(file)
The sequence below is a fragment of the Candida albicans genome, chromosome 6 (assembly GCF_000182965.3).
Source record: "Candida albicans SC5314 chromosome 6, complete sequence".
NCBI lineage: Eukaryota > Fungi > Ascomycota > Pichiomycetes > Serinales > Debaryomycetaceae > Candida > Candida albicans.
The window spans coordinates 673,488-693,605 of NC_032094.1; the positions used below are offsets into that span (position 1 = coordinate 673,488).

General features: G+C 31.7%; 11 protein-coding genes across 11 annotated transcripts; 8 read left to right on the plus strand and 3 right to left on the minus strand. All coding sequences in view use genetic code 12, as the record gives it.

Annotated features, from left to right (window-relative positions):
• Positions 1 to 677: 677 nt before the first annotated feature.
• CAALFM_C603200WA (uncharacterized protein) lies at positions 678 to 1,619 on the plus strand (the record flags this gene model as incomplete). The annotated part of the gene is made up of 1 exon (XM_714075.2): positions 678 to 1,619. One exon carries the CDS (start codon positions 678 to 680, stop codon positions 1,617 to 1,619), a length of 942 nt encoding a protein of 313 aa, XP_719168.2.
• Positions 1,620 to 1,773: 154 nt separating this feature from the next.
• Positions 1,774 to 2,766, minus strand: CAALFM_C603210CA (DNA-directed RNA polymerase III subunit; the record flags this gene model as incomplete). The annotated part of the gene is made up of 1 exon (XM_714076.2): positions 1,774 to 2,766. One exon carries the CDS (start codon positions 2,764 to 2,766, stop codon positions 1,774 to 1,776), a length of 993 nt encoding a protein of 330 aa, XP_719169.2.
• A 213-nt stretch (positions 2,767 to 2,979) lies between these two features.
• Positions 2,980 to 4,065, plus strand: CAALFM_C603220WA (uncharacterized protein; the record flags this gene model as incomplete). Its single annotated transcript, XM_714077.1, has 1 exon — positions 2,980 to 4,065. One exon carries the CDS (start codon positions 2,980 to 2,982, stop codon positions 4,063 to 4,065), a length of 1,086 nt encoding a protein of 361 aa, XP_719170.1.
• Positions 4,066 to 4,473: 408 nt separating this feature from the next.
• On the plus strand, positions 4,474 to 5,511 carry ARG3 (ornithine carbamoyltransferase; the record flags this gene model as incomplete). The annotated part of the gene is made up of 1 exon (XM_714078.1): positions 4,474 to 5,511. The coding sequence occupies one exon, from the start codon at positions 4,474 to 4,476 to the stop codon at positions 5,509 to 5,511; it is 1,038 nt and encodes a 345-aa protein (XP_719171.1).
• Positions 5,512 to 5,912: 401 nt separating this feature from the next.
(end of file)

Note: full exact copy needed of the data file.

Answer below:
The sequence below is a fragment of the Candida albicans genome, chromosome 6 (assembly GCF_000182965.3).
Source record: "Candida albicans SC5314 chromosome 6, complete sequence".
NCBI lineage: Eukaryota > Fungi > Ascomycota > Pichiomycetes > Serinales > Debaryomycetaceae > Candida > Candida albicans.
The window spans coordinates 673,488-693,605 of NC_032094.1; the positions used below are offsets into that span (position 1 = coordinate 673,488).

General features: G+C 31.7%; 11 protein-coding genes across 11 annotated transcripts; 8 read left to right on the plus strand and 3 right to left on the minus strand. All coding sequences in view use genetic code 12, as the record gives it.

Annotated features, from left to right (window-relative positions):
• Positions 1 to 677: 677 nt before the first annotated feature.
• CAALFM_C603200WA (uncharacterized protein) lies at positions 678 to 1,619 on the plus strand (the record flags this gene model as incomplete). The annotated part of the gene is made up of 1 exon (XM_714075.2): positions 678 to 1,619. One exon carries the CDS (start codon positions 678 to 680, stop codon positions 1,617 to 1,619), a length of 942 nt encoding a protein of 313 aa, XP_719168.2.
• Positions 1,620 to 1,773: 154 nt separating this feature from the next.
• Positions 1,774 to 2,766, minus strand: CAALFM_C603210CA (DNA-directed RNA polymerase III subunit; the record flags this gene model as incomplete). The annotated part of the gene is made up of 1 exon (XM_714076.2): positions 1,774 to 2,766. One exon carries the CDS (start codon positions 2,764 to 2,766, stop codon positions 1,774 to 1,776), a length of 993 nt encoding a protein of 330 aa, XP_719169.2.
• A 213-nt stretch (positions 2,767 to 2,979) lies between these two features.
• Positions 2,980 to 4,065, plus strand: CAALFM_C603220WA (uncharacterized protein; the record flags this gene model as incomplete). Its single annotated transcript, XM_714077.1, has 1 exon — positions 2,980 to 4,065. One exon carries the CDS (start codon positions 2,980 to 2,982, stop codon positions 4,063 to 4,065), a length of 1,086 nt encoding a protein of 361 aa, XP_719170.1.
• Positions 4,066 to 4,473: 408 nt separating this feature from the next.
• On the plus strand, positions 4,474 to 5,511 carry ARG3 (ornithine carbamoyltransferase; the record flags this gene model as incomplete). The annotated part of the gene is made up of 1 exon (XM_714078.1): positions 4,474 to 5,511. The coding sequence occupies one exon, from the start codon at positions 4,474 to 4,476 to the stop codon at positions 5,509 to 5,511; it is 1,038 nt and encodes a 345-aa protein (XP_719171.1).
• Positions 5,512 to 5,912: 401 nt separating this feature from the next.